Companies are narrowing the gap
China is not a powerhouse of innovation, yet, but it is certainly trying to pay its way into that particular status. This willingness to spend in R&D – to pay to talent, buy innovative companies and seek out new technologies – is particularly visible in the pharmaceutical and biotechnology space. And it is working.
A story in BioWorld Today (paywall) this week points out that Chinese pharmaceutical companies “are more focused on R&D than ever before”. Serena Chao, a health care analyst at CLSA, made it clear that in the last decade pharmaceutical companies in China have been transformed. Once upon a time, China’s pharmaceutical companies did little more than manufacture the simplest active pharmaceutical ingredients (APIs). Now, they make everything, up to the most complex biologics.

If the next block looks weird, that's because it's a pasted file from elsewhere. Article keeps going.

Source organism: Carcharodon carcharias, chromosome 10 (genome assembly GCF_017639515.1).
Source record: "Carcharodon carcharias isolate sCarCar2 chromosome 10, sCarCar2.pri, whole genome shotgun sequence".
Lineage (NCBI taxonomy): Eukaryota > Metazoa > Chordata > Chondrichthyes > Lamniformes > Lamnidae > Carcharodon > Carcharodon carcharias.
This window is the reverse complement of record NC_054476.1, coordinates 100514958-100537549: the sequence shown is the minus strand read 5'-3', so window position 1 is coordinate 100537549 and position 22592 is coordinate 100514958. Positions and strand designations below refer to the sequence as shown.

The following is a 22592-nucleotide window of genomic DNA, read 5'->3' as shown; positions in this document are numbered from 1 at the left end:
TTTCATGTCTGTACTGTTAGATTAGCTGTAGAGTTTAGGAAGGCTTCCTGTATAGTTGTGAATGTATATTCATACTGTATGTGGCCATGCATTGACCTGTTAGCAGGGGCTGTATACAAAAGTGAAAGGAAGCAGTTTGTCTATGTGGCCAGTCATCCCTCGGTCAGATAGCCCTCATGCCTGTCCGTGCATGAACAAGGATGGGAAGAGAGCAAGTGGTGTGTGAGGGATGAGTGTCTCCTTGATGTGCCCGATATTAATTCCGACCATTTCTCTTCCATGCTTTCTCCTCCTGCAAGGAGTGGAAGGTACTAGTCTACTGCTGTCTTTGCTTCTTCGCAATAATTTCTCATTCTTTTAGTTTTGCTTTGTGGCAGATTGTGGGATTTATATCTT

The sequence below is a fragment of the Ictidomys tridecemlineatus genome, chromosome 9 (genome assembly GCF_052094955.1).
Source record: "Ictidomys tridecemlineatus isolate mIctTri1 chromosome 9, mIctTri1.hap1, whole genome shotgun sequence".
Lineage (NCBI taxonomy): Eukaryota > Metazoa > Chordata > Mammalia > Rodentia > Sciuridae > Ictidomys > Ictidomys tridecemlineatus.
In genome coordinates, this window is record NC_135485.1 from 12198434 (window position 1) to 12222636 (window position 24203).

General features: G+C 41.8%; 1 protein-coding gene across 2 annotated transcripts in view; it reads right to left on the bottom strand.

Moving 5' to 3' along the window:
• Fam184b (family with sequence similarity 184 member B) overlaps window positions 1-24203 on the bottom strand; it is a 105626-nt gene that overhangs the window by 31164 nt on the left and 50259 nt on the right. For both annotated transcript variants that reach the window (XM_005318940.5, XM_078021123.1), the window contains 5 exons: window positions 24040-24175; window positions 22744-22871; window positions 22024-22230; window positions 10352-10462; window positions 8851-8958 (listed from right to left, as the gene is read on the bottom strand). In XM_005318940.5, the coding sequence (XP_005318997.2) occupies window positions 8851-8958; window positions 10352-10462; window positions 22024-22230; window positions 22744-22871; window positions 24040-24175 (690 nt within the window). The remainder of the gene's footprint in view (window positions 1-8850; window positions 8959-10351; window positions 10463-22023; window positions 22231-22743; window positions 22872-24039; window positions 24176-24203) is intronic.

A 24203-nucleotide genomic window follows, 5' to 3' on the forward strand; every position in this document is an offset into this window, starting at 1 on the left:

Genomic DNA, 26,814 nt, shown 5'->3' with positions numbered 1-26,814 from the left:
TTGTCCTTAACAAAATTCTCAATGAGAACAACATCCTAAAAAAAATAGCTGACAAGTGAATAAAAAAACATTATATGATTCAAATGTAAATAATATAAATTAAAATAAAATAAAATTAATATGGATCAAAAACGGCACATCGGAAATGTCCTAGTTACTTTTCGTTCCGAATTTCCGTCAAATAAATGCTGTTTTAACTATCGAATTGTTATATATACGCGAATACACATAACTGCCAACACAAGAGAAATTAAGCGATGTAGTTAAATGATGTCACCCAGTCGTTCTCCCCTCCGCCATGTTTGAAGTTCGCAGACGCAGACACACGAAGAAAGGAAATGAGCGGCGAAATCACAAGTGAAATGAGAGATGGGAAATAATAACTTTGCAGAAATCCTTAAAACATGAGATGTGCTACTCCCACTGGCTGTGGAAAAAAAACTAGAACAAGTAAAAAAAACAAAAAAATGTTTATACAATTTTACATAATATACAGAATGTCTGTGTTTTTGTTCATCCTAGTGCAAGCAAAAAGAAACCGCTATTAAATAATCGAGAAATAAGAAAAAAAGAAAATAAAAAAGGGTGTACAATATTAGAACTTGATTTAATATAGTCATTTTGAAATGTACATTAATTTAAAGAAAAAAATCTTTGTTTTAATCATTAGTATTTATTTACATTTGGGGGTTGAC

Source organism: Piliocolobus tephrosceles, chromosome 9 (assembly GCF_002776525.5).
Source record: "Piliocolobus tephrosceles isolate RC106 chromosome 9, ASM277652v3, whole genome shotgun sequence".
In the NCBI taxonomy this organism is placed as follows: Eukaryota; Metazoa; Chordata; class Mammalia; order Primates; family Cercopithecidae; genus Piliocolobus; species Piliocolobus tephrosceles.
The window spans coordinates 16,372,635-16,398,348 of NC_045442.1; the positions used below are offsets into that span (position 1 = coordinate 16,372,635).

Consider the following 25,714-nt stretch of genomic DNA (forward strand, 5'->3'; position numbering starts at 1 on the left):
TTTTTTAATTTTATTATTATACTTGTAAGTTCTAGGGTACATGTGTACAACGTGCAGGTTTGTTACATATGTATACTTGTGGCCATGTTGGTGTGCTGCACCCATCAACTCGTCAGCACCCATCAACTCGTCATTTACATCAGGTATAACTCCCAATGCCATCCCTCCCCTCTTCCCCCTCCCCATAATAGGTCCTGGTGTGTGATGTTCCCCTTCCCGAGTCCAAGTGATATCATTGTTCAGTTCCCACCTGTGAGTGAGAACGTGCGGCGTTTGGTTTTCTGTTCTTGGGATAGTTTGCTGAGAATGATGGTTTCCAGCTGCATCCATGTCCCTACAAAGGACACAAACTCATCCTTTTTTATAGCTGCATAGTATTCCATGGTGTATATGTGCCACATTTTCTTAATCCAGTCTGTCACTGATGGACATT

Research spending is rising faster in China than just about anywhere else. In 2009, Chinese companies spent an average of 3.9% of their revenue on R&D. In 2014, that average ratio had jumped up to 6.9%. Obviously, some companies spend more than others. The R&D spend at Shanghai Fosun Pharmaceutical jumped 51% last year.
Even with all this extra spending China as a whole still has a long way to go before it catches up with the powerhouses in North America or Europe but the gap is narrowing and for some, it is narrowing fast.
Multinational corporations are helping. They are not only investing in their own research in China but also working with Chinese companies through partnership deals, development and marketing agreements and joint ventures. The expertise they bring to the country is key.
The next challenge may be one of attitude. As Shao said: “The single biggest challenge for Chinese companies to go international is the mindset.”